“It is unconscionable and unlawful for employers to force members of their workforce to choose between their livelihood and their religion,” said Antonette Sewell, regional attorney for the agency’s Atlanta District Office. “This settlement shows the EEOC’s dedication to the protection of religious freedom in the workplace as well as the company’s commitment to prevent similar circumstances from arising in the future.”

EEOC Bags $94K Settlement for Employee Denied Time Off for Jewish Holiday Observance

The alleged failure to find an accommodation for a Jewish employee who wanted time off to observe the Jewish New Year came back to bite his employer.

XPO Last Mile, Inc., a logistics company that specializes in the delivery of items such as office furniture, home furnishings and fitness equipment, will pay $94,541 and furnish significant relief to settle a federal religious discrimination lawsuit, the U.S. Equal Employment Opportunity Commission (EEOC) announced Jan. 30.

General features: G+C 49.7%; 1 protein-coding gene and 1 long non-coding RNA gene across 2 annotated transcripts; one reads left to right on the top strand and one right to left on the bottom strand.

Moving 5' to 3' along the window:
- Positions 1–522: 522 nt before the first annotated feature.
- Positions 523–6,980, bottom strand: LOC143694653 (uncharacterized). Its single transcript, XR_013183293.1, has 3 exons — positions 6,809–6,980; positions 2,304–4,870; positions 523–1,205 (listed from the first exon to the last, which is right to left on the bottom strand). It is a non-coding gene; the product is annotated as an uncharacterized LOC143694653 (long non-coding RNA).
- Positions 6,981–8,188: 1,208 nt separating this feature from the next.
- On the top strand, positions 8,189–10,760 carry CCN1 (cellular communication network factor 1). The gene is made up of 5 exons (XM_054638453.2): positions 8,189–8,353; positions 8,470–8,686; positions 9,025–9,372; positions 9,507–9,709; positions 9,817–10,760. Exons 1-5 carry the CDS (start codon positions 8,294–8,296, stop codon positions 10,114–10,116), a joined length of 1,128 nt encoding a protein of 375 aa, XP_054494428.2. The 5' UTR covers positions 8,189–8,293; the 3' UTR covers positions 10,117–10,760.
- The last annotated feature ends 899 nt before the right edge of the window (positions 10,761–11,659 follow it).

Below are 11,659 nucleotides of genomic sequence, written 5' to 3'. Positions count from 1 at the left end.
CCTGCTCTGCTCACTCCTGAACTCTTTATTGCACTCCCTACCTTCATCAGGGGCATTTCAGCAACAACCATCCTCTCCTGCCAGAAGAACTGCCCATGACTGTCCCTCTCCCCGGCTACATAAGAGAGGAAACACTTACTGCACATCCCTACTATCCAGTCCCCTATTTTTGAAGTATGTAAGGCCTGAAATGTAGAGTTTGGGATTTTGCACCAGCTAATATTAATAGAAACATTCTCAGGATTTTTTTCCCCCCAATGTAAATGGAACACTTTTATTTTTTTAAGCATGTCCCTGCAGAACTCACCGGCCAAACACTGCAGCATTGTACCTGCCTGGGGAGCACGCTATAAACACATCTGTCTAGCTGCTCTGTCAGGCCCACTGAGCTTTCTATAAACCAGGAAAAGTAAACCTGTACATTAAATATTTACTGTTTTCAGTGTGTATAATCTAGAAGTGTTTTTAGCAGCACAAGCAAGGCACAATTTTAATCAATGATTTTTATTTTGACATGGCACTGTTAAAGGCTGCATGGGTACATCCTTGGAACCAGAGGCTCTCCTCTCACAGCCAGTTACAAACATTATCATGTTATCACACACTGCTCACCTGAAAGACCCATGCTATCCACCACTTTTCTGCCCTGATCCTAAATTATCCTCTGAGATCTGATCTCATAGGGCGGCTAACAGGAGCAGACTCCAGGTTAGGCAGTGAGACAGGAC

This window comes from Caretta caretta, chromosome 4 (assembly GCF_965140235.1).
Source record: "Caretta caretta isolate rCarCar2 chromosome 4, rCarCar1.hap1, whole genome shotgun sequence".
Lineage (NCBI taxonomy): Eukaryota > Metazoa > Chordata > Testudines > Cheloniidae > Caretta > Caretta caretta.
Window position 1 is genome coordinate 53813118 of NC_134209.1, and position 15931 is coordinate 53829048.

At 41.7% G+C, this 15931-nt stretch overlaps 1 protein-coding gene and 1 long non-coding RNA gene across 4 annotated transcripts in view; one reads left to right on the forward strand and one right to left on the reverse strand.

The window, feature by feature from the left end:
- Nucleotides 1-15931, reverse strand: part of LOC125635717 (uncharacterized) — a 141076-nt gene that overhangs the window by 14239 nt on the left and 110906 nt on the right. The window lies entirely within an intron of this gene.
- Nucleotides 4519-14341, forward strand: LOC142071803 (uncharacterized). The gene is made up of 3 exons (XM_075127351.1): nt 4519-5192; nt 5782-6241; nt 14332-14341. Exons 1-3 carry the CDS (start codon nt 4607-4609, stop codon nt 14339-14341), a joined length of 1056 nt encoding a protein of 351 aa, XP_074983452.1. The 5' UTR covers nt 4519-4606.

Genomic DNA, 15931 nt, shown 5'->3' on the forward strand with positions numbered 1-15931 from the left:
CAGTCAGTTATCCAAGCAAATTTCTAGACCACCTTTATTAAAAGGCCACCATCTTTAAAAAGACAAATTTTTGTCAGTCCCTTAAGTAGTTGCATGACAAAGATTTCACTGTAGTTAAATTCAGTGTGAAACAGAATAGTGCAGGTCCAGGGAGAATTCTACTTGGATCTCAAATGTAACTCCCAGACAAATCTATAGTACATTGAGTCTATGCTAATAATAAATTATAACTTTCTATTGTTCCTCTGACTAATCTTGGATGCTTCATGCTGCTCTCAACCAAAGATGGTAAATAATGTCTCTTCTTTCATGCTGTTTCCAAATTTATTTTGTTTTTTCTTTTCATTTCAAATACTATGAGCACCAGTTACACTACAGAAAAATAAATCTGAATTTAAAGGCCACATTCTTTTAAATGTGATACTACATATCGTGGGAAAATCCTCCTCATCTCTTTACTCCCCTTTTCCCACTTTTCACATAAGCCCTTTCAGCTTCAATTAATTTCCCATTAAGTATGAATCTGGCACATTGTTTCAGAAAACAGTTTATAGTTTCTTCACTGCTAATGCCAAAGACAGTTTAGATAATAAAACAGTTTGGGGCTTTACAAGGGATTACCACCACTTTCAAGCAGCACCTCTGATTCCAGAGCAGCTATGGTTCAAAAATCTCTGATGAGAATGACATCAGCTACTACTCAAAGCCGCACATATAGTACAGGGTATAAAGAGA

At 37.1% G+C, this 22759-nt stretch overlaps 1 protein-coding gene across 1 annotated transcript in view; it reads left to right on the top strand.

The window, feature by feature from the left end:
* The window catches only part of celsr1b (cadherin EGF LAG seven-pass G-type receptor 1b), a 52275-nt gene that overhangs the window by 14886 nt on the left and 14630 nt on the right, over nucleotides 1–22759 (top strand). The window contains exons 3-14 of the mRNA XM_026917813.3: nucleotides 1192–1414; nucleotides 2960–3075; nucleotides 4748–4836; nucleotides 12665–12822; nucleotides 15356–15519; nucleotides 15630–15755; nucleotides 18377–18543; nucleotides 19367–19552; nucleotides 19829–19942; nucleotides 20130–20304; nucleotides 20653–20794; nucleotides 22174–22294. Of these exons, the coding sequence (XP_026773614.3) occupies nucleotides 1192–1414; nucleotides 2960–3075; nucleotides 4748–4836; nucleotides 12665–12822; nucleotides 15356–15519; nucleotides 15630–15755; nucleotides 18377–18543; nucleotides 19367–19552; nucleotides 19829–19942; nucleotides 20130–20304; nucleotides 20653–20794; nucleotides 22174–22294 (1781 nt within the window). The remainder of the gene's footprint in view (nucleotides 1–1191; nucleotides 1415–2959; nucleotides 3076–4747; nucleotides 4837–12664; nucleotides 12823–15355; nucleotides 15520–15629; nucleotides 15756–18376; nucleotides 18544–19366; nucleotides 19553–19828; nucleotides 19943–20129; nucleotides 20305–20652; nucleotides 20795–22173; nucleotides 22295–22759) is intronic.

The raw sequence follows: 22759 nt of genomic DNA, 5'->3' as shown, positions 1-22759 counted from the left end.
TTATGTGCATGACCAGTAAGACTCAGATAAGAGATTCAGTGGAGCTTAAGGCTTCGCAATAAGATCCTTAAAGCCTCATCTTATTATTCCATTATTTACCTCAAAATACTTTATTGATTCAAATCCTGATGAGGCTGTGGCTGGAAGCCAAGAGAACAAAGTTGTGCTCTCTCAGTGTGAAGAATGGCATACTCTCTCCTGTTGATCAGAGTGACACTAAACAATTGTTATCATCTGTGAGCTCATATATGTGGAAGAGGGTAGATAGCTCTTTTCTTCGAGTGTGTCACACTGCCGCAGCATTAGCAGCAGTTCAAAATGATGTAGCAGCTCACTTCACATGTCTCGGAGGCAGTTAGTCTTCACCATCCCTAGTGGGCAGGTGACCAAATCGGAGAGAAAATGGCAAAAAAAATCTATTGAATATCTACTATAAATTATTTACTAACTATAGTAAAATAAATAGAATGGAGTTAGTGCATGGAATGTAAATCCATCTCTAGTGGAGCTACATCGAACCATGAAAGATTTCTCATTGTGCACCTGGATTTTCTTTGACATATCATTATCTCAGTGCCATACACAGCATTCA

According to the EEOC’s suit, XPO Last Mile’s operations manager offered an applicant a dispatcher/customer service position at its Elkridge, Md., office and told him his start date would be on Oct. 3, 2016. When the applicant told the operations manager he could not start work then because he celebrated the Jewish holiday Rosh Hashanah on that date, the operations manager replied that he thought it would be acceptable for the applicant to start on Oct. 4. Later that evening, however, the market vice president called and told the applicant that the company would not give him a religious accommodation. XPO Last Mile violated federal law when it revoked its offer of employment because the applicant was unable to work on Rosh Hashanah due to his religious beliefs, the EEOC said.